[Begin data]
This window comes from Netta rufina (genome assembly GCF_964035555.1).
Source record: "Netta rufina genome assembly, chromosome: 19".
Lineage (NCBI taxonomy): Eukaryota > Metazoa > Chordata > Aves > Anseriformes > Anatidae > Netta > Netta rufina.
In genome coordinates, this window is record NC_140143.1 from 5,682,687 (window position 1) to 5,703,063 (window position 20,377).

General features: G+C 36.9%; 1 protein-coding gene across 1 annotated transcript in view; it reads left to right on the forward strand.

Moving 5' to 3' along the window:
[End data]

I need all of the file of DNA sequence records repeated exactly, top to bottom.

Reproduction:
This window comes from Netta rufina (genome assembly GCF_964035555.1).
Source record: "Netta rufina genome assembly, chromosome: 19".
Lineage (NCBI taxonomy): Eukaryota > Metazoa > Chordata > Aves > Anseriformes > Anatidae > Netta > Netta rufina.
In genome coordinates, this window is record NC_140143.1 from 5,682,687 (window position 1) to 5,703,063 (window position 20,377).

General features: G+C 36.9%; 1 protein-coding gene across 1 annotated transcript in view; it reads left to right on the forward strand.

Moving 5' to 3' along the window: